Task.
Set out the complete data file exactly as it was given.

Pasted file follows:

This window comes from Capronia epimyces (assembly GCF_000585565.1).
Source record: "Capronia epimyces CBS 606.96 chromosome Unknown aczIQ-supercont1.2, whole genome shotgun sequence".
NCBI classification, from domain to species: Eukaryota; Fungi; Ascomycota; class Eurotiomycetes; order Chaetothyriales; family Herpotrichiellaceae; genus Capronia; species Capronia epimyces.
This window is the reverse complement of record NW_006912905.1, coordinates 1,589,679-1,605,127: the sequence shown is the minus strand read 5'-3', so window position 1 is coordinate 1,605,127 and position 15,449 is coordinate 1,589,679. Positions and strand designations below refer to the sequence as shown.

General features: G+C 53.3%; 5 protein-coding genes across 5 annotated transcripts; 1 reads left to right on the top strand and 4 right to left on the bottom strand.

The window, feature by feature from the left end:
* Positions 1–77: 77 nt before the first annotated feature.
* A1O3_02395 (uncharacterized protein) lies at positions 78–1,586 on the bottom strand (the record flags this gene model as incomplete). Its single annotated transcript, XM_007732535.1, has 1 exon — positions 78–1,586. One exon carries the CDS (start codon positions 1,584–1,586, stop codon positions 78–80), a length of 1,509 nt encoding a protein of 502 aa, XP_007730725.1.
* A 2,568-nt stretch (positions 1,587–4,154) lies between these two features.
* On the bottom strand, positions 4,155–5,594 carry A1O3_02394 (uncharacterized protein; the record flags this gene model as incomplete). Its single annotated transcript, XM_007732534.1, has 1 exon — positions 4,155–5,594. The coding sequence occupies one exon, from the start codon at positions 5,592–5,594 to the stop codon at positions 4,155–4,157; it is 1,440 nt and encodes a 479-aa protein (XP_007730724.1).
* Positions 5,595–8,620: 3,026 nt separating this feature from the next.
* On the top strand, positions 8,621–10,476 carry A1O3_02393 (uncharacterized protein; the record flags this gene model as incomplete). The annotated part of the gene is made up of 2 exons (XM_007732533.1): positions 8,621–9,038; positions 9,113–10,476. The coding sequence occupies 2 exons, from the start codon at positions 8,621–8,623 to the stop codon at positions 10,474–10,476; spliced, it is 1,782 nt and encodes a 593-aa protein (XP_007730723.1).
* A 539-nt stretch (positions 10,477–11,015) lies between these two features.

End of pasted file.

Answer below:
This window comes from Capronia epimyces (assembly GCF_000585565.1).
Source record: "Capronia epimyces CBS 606.96 chromosome Unknown aczIQ-supercont1.2, whole genome shotgun sequence".
NCBI classification, from domain to species: Eukaryota; Fungi; Ascomycota; class Eurotiomycetes; order Chaetothyriales; family Herpotrichiellaceae; genus Capronia; species Capronia epimyces.
This window is the reverse complement of record NW_006912905.1, coordinates 1,589,679-1,605,127: the sequence shown is the minus strand read 5'-3', so window position 1 is coordinate 1,605,127 and position 15,449 is coordinate 1,589,679. Positions and strand designations below refer to the sequence as shown.

General features: G+C 53.3%; 5 protein-coding genes across 5 annotated transcripts; 1 reads left to right on the top strand and 4 right to left on the bottom strand.

The window, feature by feature from the left end:
* Positions 1–77: 77 nt before the first annotated feature.
* A1O3_02395 (uncharacterized protein) lies at positions 78–1,586 on the bottom strand (the record flags this gene model as incomplete). Its single annotated transcript, XM_007732535.1, has 1 exon — positions 78–1,586. One exon carries the CDS (start codon positions 1,584–1,586, stop codon positions 78–80), a length of 1,509 nt encoding a protein of 502 aa, XP_007730725.1.
* A 2,568-nt stretch (positions 1,587–4,154) lies between these two features.
* On the bottom strand, positions 4,155–5,594 carry A1O3_02394 (uncharacterized protein; the record flags this gene model as incomplete). Its single annotated transcript, XM_007732534.1, has 1 exon — positions 4,155–5,594. The coding sequence occupies one exon, from the start codon at positions 5,592–5,594 to the stop codon at positions 4,155–4,157; it is 1,440 nt and encodes a 479-aa protein (XP_007730724.1).
* Positions 5,595–8,620: 3,026 nt separating this feature from the next.
* On the top strand, positions 8,621–10,476 carry A1O3_02393 (uncharacterized protein; the record flags this gene model as incomplete). The annotated part of the gene is made up of 2 exons (XM_007732533.1): positions 8,621–9,038; positions 9,113–10,476. The coding sequence occupies 2 exons, from the start codon at positions 8,621–8,623 to the stop codon at positions 10,474–10,476; spliced, it is 1,782 nt and encodes a 593-aa protein (XP_007730723.1).
* A 539-nt stretch (positions 10,477–11,015) lies between these two features.